WINGS CLIPPED? – Curbs on web Freedom to go up?

  • This year, the challenges for Silicon Valley will mount, with Russia and Turkey in particular trying to tighten controls on foreign-based internet companies.
  • Major American companies like Facebook, Twitter and Google are increasingly being put in the tricky position of figuring out which laws and orders to comply with around the world and which to ignore or contest.
  • Russia’s president, Vladimir V Putin, signed the latest version of a personal data law that will require companies to store data about Russian users on computers inside the country, where it will be easier for the government to get access to it.
  • With few companies expected to comply with the law, which goes into effect September 1, a confrontation may well erupt.
  • The clumsiness of current censorship efforts was apparent in mid-December, when Russia’s internet regulator demanded that Facebook remove a page that was promoting an anti-government rally.
  • After Facebook blocked the page, dozens of copycat pages popped up and the word spread on other social networks like Twitter.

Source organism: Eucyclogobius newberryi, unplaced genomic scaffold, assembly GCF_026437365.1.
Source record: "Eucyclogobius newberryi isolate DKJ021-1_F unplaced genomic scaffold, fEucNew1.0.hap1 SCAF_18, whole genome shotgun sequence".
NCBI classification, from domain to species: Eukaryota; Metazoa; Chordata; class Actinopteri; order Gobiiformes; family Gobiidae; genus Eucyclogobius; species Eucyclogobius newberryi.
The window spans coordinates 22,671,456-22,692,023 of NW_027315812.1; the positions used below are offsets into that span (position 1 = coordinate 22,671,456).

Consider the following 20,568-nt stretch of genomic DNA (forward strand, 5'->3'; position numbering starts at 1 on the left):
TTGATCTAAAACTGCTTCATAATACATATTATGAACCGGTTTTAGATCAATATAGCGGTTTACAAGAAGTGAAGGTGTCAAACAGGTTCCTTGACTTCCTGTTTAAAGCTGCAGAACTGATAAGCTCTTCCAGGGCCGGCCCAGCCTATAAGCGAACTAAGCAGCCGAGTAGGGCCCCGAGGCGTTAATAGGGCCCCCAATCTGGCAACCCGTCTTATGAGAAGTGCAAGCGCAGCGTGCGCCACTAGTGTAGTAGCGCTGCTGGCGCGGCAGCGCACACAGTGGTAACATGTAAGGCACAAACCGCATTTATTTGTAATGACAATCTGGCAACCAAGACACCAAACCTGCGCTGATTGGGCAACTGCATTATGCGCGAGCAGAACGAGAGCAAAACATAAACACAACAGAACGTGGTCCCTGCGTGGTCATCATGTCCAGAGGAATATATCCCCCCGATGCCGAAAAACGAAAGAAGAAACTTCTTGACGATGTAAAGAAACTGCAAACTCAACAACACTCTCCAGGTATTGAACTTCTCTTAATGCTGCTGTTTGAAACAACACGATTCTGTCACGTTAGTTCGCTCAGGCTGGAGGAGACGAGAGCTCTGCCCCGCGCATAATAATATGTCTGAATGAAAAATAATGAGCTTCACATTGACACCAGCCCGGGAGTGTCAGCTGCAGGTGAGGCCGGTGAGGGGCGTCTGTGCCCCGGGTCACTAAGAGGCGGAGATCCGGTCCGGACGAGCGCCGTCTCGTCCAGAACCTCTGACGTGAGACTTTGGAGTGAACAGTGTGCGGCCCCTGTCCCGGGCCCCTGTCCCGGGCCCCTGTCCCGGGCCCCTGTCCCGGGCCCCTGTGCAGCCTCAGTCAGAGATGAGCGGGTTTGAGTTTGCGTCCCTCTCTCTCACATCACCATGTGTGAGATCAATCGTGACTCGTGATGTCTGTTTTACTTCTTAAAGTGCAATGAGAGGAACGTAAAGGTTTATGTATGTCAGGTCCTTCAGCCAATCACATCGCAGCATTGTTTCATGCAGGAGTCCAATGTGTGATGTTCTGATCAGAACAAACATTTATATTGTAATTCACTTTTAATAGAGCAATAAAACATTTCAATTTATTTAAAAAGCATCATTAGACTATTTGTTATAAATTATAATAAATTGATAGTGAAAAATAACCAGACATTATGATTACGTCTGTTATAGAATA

• The Turkish government faced similar embarrassment when it tried to stop the dissemination of leaked documents and audio recordings on Twitter in March.
  • The administration of Recep Tayyip Erdogan ordered the shutdown of Twitter within Turkey after the company refused to block the posts.
  • The above oeder implicated government officials in a corruption investigation.
  • Not only did the government lose a court fight on the issue, but while Twitter was blocked and legions of Turkish users taught one another technical tricks to evade the ban.
  • Despite such victories for free speech advocates, governments around the world are stepping up their efforts to control the internet, escalating the confrontation.
  • According to the company’s most recent transparency report :Pakistan, for example, bombarded Facebook with nearly 1,800 requests to take down content in the first half of 2014.
  • Google’s YouTube video has long been blocked there.
  • And the government briefly succeeding in getting Twitter to block certain “blasphemous” or “unethical” tweets last year until the company re-examined Pakistani law and determined the requests didn’t meet legal requirements.
  • In the EU, a court ruling last year established a “right to be forgotten,” allowing residents to ask search engines like Google to remove links to negative material about them.
  • Now privacy regulators want Google to also delete the links from search results on the non-European versions of its service because anyone in Europe can easily get access to the alternate sites.